Jump to content
Sign in to follow this  

boosted300's RB 240Z

Recommended Posts

The previous owner for some reason used bolts for the exhaust manifold rather than studs…


for those that have had the unfortunate experience of stripping a head, it was not the best decision.


A trip to the Nissan dealer and consultation with a friend who is the parts manager there yielded me some very nice exhaust studs that were exactly the right size, from a Sentra of all cars.









And everything buttoned up with ARP of course...



Share this post

Link to post
Share on other sites

Throughout all of this, chasis integrity has always been in the back of my mind.


In fact, I have the Chasis prep thread on my favorites toolbar.


Ultimately I want to install a roll cage, but in the meantime The car only has a strut tower support in the rear and a triangular version in the engine compartment.


Here's the front strut brace from an early pic...





Knowing that I was going to be making more power in the future, I knew this obviously wasn't enough.


Since the roll cage is a down the road goal, I felt the most bang for the buck I could achieve in chasis reinforcement for the time being were frame rails.


I mean pretty simple...just weld 'em on right?




Share this post

Link to post
Share on other sites

I quickly discovered how much fun it is not to scrape off undercoating.


In the process, I discovered the mortal enemy of early Z cars...rust...on the rear edge of the passenger side factory "half" frame rail.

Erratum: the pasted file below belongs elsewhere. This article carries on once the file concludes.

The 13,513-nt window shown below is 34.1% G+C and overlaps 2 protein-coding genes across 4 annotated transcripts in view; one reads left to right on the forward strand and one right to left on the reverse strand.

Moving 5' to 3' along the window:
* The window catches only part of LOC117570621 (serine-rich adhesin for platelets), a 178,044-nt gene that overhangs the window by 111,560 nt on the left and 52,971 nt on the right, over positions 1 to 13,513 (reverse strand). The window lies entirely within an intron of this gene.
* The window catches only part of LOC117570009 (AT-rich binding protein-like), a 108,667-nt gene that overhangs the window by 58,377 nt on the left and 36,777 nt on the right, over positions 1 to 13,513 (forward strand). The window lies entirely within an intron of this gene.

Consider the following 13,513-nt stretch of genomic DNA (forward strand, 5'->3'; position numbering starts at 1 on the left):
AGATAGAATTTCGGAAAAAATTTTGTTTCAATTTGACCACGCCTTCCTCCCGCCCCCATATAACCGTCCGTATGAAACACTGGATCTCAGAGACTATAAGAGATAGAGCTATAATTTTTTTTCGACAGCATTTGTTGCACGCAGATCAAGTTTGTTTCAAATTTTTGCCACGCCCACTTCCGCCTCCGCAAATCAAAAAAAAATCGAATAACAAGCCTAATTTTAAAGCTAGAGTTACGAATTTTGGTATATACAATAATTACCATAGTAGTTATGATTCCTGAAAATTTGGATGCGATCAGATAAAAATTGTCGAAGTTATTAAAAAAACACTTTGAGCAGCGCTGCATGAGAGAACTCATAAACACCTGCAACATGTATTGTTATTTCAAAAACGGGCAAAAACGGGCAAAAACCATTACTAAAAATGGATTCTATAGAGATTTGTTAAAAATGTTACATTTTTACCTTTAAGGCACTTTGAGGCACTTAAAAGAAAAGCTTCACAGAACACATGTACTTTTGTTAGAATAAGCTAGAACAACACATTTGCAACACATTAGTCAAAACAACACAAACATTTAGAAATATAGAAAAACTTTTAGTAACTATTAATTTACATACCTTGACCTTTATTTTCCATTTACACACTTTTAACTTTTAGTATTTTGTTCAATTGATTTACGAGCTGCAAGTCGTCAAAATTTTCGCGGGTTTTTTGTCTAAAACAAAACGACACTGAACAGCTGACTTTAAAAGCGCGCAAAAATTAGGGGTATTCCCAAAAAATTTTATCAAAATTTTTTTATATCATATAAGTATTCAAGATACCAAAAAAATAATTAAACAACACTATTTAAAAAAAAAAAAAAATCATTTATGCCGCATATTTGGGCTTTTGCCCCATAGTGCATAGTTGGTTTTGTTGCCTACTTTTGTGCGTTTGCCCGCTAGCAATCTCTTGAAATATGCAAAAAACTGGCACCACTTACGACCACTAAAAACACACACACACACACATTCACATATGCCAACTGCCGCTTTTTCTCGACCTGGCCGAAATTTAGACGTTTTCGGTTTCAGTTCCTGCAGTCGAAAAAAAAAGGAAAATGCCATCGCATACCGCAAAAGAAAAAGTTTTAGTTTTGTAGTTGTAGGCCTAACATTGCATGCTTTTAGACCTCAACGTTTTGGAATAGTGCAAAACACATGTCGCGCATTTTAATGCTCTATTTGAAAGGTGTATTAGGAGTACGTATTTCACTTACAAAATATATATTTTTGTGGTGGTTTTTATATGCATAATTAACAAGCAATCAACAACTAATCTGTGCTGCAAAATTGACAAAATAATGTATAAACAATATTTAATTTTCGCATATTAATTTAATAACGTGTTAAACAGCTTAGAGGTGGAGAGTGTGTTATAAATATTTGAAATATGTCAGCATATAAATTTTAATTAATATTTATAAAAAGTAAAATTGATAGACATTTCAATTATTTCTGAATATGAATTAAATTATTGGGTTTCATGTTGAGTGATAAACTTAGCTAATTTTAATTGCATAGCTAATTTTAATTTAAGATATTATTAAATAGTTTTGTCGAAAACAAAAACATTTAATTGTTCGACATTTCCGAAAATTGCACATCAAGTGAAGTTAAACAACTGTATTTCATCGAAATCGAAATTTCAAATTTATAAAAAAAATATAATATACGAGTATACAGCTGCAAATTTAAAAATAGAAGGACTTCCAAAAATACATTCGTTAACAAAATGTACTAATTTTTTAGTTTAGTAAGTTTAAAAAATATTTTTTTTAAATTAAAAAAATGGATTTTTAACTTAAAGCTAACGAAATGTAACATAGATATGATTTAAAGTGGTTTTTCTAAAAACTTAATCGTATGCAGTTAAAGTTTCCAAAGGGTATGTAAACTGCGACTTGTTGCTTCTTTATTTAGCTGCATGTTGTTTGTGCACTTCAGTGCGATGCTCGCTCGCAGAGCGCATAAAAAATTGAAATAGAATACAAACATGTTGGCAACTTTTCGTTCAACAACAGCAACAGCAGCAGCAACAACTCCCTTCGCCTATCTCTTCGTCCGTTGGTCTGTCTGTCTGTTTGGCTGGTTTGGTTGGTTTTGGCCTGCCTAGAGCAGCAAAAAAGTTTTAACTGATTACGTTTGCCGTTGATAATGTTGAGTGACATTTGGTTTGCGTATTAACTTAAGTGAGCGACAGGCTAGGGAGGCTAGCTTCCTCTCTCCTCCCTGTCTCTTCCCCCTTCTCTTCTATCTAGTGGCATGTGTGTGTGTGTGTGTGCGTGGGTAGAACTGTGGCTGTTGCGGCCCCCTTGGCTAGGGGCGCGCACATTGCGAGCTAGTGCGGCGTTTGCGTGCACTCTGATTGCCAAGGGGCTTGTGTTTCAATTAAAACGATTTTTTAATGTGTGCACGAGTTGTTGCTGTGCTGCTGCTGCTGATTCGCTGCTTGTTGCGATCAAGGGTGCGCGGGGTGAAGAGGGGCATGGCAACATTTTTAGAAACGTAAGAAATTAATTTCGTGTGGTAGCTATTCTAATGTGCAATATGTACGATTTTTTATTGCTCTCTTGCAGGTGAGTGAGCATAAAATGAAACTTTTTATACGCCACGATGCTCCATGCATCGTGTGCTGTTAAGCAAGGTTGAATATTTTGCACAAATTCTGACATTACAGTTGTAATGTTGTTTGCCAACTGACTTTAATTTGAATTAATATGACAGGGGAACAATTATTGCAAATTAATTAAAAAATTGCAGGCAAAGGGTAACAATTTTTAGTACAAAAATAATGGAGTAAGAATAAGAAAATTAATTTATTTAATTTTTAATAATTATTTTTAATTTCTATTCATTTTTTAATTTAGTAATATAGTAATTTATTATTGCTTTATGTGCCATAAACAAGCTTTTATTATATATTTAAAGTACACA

This was not only surprising, but disappointing in that the car had been advertised to me as a "rotisserie" and had no miles on it to have developed this much rust, this fast...deeeeeep siiiiiiigh.


Hoping that it was very minor I began chipping away...and soon it was apparent that it wasn't really minor and extended under the factory rails.


I got a mallet and began banging on the rail and could hear the sound of what I was sure were rust chips rattling around inside....ugggggh.


We cut the piece off to get a better look...




Sure enough...



Share this post

Link to post
Share on other sites

Again….you are never complete until you modify your modifications…


The frame rails are not “Bolt on” and we had to do some work to get them to fit right.


Doug cut some additional grooves in the rails to allow them to flex and follow the curve of the existing frame rails toward the front of the car.



Share this post

Link to post
Share on other sites

Welding them in...(while a fellow HybridZ watches in the distance)










And for safe measure...some Eastwood internal frame rail coating...







And a quick coat of Eastwood rubberized undercoating to finish it off...





That project ended up being far more of a mission than we anticipated! But it had to be done.

Share this post

Link to post
Share on other sites

Back to some more fun stuff...


Because we put the condenser in, it meant that the McKinney intercooler would have to move forward a bit, however with the slope of the hood, the clearance was already next to nil...this would mean moving the intercooler down a bit as well, meaning the inlet and outlet would have to be cut and re-angled...